expand access to new MDR-TB drugs in countries that are most in need

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We can not imagine what it is like to live without access to basic healthcare because as residents of the Silicon Valley we are surrounded by high-tech medical equipment and ever improving drugs. Not being able to take a painkiller for a headache or run to CVS to buy cough syrup for a sore throat is not a problem that we have ever encountered. We are privileged, so it is easy to forget that not everyone in the world is. It is easy to forget that some people die from easily treatable diseases like the common cold. It is easy to forget when we are dealing with our own country's problems, that somewhere in the third world somebody is dying from a disease that in the United States would consist of a trip to the pharmacy. It is our obligation to remember this and do our best to increase access to life-saving drugs in the third world.

Increasing access to delamanid and bedaquiline (two newly created MDR-TB drugs) would be a step in the right direction. Research by MSF and WHO showed that delamanid was effective in treating MDR-TB and showed that nearly 90 percent had a negative culture following six months of treatment, an indication that prolonged treatment would prove successful. However, while this drug has been on the market for 4 years, only five percent of people in need of treatment have actually received the drug. The remaining 95% were given drugs that have a much lower success rate and cause debilitating side effects like deafness and psychosis. This is partly due to the fact that the drug has only been registered in 39 countries and is still unavailable in high burden TB countries. Bedaquiline, however, another new drug that has been proven effective is currently only available in Russia, the EU, South Korea, South Africa and Peru. Signing this petition would bring this issue to the attention of Janssen, a pharmaceutical company of Johnson and Johnson and encourage them to register their drug in Nigeria, Brazil, Indonesia, Sierra Leon, and Liberia (all high burden TB countries).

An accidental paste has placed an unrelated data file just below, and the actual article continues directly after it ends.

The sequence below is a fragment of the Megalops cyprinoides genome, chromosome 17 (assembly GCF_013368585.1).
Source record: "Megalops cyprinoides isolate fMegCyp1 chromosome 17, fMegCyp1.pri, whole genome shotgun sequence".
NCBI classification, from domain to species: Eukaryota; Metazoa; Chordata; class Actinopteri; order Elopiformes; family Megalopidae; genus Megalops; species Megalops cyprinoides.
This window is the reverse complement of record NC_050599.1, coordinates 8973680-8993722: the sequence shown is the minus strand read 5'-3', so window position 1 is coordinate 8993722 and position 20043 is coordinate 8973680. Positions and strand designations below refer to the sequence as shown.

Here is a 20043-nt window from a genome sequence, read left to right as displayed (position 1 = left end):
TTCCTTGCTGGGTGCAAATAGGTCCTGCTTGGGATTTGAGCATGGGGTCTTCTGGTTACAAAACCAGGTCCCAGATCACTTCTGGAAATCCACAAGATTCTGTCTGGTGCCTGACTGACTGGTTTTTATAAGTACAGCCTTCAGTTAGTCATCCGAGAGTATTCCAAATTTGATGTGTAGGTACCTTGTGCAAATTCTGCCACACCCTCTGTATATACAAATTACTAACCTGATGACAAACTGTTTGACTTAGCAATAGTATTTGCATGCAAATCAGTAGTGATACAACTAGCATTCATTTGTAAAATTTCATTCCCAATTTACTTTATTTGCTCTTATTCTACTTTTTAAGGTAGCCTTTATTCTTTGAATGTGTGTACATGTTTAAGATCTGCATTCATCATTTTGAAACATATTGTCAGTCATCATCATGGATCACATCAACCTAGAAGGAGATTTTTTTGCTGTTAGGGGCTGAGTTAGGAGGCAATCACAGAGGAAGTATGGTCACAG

Another issue with the drug bedaquiline is the price. According to aidsfreeworld.org, the price for bedaquiline in high, middle, and low income countries is $30,000 ; $3,000 ; $900 respectively. That is way too high of a price to pay for countries that are already suffering financially. Lowering this price by at least 25% would already significantly help make this drug more accessible.



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Anastassia Dardenne needs your help with “Johnson & Johnson: register new drug resistant tuberculosis drugs in third world countries (most in need of these drugs) instead of only registering in big countries like the US”. Join Anastassia and 136 supporters today.